A powerful portrayal continues in this Tony-award winning play, as a new cast takes the stage to display the evolution of storytelling. Fun Home, based on Alison Bechdel’s bestselling graphic memoir, is showcasing key new cast members including Michael Cerveris, Jim Stanek, Lauren Patten, Gabriella Pizzolo, Roberta Colindrez, Zell Steele Morrow, Joel Perez and Oscar Williams. Veterans Judy Kuhn and Beth Malone preserve in their respective roles.
The impact of this heart-wrenching theatrical experience performed at the Circle in the Square Theater, has only matured after winning the Tony. In keeping with its no-holds-barred boundary pushing mantra, the show recently welcomed a group of UN ambassadors representing countries globally in an effort to further LGBT issues worldwide, culminating with a powerful discussion with activist and actor, Cynthia Nixon.
The show is told from the perspective of Alison during three stages of her life: childhood, college and middle age. Beth Malone, who originated the role of adult Alison, delivers a powerful performance as the glue that holds it altogether, poignantly touching upon those painful memories of adolescence, how she struggled with her own sexuality and how she eventually felt after her father’s suicide and the revelation that he, too, was gay.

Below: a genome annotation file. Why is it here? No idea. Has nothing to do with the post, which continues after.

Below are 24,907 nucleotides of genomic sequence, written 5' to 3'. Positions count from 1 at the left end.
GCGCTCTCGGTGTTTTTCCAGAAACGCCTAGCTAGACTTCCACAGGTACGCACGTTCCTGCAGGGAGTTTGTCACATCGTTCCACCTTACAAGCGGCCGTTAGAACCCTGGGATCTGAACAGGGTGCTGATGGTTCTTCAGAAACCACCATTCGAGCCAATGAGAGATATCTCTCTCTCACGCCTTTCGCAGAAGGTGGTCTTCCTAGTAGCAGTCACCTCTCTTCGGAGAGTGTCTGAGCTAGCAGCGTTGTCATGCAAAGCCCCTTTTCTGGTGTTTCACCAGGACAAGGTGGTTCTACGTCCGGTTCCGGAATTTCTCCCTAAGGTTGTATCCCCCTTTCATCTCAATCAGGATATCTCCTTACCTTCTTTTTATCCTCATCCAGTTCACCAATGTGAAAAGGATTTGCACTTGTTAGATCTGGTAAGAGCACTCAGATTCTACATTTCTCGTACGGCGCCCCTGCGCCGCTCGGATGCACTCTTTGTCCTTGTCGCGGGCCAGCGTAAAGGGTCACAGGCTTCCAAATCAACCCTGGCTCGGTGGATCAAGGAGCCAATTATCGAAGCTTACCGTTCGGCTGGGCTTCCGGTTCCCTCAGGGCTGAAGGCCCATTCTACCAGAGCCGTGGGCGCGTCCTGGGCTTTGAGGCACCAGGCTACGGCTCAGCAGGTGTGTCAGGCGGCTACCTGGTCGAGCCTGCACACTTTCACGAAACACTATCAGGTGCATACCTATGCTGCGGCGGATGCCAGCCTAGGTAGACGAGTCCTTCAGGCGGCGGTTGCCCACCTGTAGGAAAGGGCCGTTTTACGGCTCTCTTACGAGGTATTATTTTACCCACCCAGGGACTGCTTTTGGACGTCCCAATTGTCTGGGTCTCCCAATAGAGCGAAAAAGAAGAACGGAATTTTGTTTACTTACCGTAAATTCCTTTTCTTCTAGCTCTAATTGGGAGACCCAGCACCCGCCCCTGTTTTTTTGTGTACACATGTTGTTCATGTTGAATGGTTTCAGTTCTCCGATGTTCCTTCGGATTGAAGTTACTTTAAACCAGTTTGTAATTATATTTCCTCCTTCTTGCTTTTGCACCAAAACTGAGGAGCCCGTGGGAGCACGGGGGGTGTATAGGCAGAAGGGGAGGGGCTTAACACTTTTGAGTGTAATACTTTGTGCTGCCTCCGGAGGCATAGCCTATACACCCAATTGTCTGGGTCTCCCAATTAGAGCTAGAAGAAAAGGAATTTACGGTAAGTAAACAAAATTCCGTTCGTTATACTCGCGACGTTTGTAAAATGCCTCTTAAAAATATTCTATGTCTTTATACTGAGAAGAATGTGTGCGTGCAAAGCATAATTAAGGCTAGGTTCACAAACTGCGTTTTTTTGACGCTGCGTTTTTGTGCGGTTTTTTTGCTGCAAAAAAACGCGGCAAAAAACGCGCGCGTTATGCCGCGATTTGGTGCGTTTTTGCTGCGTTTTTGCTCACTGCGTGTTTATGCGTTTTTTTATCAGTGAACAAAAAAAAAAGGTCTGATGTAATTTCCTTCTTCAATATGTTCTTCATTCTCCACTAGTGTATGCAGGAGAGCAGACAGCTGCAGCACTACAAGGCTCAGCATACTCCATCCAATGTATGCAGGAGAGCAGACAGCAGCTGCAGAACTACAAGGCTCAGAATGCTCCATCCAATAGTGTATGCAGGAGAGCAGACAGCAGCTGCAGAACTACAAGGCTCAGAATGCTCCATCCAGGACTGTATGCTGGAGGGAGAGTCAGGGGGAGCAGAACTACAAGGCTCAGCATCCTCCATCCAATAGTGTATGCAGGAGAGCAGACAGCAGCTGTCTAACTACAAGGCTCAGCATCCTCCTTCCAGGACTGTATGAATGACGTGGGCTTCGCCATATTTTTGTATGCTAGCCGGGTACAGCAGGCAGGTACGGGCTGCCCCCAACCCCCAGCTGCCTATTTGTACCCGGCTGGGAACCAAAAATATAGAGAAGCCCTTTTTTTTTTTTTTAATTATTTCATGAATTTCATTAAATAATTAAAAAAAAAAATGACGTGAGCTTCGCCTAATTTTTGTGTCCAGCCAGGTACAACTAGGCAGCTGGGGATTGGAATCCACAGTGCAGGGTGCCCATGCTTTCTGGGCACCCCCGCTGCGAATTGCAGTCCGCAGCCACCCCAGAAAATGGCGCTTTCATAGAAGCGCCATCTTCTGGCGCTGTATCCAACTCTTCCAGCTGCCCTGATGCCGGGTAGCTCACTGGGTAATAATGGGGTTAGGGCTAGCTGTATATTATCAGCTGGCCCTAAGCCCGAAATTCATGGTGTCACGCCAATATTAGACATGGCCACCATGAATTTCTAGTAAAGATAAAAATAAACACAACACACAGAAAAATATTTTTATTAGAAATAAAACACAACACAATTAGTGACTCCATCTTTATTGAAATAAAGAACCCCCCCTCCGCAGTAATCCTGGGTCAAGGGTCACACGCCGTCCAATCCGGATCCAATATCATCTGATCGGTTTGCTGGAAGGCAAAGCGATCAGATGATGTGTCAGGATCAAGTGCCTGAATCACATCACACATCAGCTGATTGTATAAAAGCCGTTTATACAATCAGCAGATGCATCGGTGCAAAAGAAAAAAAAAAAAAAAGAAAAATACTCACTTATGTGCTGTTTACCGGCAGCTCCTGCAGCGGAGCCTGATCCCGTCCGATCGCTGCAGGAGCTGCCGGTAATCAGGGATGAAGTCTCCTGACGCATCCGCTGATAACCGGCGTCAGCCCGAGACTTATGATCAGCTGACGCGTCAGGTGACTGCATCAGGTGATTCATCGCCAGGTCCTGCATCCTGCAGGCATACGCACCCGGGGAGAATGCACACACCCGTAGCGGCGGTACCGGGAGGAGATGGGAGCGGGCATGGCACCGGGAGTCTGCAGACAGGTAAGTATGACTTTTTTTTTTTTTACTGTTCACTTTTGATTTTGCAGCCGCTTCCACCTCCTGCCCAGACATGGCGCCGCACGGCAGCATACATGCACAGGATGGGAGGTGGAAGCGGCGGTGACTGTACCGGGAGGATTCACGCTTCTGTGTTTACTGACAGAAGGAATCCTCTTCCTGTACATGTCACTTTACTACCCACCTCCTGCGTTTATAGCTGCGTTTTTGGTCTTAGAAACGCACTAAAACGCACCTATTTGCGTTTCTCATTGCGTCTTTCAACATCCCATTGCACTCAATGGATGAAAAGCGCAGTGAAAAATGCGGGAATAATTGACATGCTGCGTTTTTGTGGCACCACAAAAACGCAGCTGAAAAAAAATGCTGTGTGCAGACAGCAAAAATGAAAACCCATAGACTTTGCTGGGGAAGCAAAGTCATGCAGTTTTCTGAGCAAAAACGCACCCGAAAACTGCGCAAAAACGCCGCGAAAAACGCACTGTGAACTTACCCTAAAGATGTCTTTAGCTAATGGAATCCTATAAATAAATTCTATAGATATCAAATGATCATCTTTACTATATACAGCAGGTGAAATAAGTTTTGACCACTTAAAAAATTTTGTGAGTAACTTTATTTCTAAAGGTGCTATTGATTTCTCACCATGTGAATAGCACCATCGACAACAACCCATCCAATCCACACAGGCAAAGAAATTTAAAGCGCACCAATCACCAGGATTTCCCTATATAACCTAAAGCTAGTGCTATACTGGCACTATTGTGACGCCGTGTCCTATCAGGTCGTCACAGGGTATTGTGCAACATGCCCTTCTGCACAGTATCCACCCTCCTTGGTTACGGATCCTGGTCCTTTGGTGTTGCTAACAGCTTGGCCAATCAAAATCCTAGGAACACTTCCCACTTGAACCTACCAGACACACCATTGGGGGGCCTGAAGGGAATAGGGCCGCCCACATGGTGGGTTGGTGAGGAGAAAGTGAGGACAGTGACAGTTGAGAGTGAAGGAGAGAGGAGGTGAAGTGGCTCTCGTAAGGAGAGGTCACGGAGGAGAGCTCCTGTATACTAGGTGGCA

The theater becomes home itself and brings the story to life as every member of the audience is immersed in this family’s world. We live through all of their joy and their pain, to ultimately come to the sad realization that words unspoken can be ever more dangerous than ones shouted out loud.
Beautiful: The Carole King Musical
You go to the show for the songs, but you stay for the story, or that’s at least how I felt about the thoughtful production of Beautiful, directed by Marc Bruni and staged at the Stephen Sondheim Theater. One might think it would be a wildly arduous task to take on the iconic role of living legend Carole King in any shape or form, particularly following Jessie Mueller who won a Tony for the same role, but Chilina Kennedy, singersongwriter in her own right, makes it look easy.
This score is one so powerful that you can’t help but choke back tears as the audience relives the music of husband and wife songwriter duo Gerry Goffin and Carole King and their fiercest competitors and eventually best friends, Barry Mann and Cynthia Weil. Arguably, the two most poignant moments of the play were delivered by Kennedy and signified the changes in King’s life. Firstly when she reprises “Will You Still Love Me Tomorrow” during the beginning of the end of her marriage to Goffin, and secondally when she learns to find her own voice with “It’s Too Late Baby”.
There’s a reason why Beautiful has broken box office records; it’s a narrative we can all relate to. The fact that we can identify with it amidst a score of songs that defined a generation, makes it even more poignant.